|On the left are the two original stories|
that I should be giving more attention to,
while on the right are two fanfiction I wasted
precious time on this week.
I'm just about up-to-date as far as sharing my lecture-notes with you all goes. This is what we covered in Writing Craft, week 3:
Memory and Incident
Readings for this week were The Corrections by Jonathan Franzen (pages 288-314), The Master and Margarita by Mikhail Bulgakov (pages 13-26) and The Sea by John Banville (pages 3-17).
How do we incorporate isolated examples of observation into what we write? This leads on from the previous lesson about observation and accuracy. The thing is, once something is no longer before us, it is a memory. A common problem with writing about something after-the-fact is that we might write about it too generally.
But imagination is possible because we have a wealth of memories to draw upon and to transform. Just because we are writing from a memory, does not mean we have to be 100% true to that memory. Unless we are being asked to write an autobiography, a memory can be nothing more than the seed of something much, much bigger. Telling a story is a creative process and this is also true when the story we are telling is a memory. Like a game of Chinese whispers: you see something happen and you tell somebody about it later. To make the story seem worth telling, you might unintentionally talk it up or exaggerate, or maybe you really do think it was more story-worthy than what it really was. Either way, say your audience decides to tell somebody else; they're going to tell it differently, using their own interpretation of the event, which might not be 100% accurate to the story you told them, but it is what they remember and it is what comes out through the creative process of retelling a story.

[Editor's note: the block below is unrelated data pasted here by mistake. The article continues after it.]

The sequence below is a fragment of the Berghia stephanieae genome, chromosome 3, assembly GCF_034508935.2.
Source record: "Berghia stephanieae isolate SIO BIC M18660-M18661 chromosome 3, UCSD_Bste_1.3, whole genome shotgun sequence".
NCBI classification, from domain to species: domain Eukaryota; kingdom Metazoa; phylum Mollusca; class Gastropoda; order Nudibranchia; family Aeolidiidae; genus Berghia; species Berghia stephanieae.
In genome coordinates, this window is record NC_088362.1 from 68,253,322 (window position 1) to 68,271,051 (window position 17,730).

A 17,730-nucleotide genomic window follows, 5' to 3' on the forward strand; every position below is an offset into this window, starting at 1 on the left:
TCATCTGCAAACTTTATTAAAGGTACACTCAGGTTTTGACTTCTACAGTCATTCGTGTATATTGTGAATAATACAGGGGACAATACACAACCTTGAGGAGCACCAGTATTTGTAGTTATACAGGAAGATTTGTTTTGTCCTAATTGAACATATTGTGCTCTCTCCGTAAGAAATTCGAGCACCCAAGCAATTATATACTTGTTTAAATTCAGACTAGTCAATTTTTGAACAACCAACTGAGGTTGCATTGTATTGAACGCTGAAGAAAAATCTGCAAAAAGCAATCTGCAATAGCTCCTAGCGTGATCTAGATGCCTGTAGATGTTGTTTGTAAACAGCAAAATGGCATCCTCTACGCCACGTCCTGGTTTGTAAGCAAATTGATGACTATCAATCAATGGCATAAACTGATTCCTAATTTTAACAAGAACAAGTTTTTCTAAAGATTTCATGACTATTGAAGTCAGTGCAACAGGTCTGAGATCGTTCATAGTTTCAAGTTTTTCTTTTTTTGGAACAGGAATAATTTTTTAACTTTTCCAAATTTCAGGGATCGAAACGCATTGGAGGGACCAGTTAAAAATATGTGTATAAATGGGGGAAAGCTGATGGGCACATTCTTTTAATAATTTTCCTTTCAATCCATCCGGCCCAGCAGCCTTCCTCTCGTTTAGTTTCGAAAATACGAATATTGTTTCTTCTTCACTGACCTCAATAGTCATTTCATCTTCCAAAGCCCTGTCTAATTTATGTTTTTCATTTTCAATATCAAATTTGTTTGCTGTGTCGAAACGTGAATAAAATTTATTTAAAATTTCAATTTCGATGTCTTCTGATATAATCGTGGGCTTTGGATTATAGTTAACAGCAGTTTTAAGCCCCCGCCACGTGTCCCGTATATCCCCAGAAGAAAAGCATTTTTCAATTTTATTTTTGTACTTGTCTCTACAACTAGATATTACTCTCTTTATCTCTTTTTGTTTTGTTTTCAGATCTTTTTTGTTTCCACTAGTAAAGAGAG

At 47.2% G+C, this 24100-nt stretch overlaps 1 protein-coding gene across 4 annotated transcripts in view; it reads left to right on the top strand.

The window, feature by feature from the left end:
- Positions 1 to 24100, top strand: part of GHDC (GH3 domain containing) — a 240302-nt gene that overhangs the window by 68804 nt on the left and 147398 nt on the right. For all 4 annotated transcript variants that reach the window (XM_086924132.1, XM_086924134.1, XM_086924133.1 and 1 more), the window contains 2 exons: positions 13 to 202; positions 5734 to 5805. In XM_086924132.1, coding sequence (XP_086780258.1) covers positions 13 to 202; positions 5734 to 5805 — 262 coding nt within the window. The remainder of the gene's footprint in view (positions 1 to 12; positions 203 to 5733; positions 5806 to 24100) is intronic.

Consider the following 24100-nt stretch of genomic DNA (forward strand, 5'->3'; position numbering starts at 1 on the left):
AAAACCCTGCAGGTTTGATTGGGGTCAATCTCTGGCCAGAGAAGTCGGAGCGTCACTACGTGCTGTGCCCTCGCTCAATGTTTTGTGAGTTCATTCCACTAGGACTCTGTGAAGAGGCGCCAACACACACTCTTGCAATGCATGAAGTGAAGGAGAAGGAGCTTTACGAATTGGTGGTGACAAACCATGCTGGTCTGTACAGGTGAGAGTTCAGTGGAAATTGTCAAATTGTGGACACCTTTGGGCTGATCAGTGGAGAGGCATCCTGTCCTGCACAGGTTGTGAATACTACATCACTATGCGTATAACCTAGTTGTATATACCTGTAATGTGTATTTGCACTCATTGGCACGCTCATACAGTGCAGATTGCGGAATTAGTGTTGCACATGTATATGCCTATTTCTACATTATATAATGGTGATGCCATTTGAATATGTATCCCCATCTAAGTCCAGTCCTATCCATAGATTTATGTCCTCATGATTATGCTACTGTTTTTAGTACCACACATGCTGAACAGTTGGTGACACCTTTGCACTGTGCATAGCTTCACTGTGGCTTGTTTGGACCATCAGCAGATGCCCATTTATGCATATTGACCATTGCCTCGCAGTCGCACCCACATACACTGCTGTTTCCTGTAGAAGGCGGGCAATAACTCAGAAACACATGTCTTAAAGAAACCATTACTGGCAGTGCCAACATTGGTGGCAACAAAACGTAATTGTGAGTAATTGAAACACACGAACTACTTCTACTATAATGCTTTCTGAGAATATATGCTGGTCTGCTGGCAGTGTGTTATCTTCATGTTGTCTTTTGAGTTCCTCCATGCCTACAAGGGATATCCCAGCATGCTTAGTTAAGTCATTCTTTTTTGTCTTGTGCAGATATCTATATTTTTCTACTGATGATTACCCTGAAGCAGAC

So how do we use memories when we write? We discussed three different ways in our lecture:
1. Using our memories as part of the writer's craft, to add a certain detail to our story: our protagonist is wearing the same sweater as the girl we saw getting off the tram earlier the same day, because that sweater really caught your eye and you remember it and you want your character to have it too.
2. Writers can draw on memory in a broader way, using episodes, settings, atmospheres and situations that can be reworked into our writing. You saw the girl with the sweater trying not to drop her bags while she extracted her mobile phone from her pocket and you decided to get your protagonist to have a similar moment walking home with the groceries.
3. The most direct way of using memory in our writing is to use a memory as a 'performance' in the text, as in when the protagonist retells an event that happened in their childhood.
My second assignment for Writing Craft is using memory as the seed for a fictional story. I've already written a first-draft of this and my tutorial group workshopped it (everyone has to workshop one of their assignments in a tutorial). I'm glad to say I received a lot of positive feedback and my tutor was happy with the way the group as a whole handled the workshop setting.
Have you used memory in one of these ways when writing a story?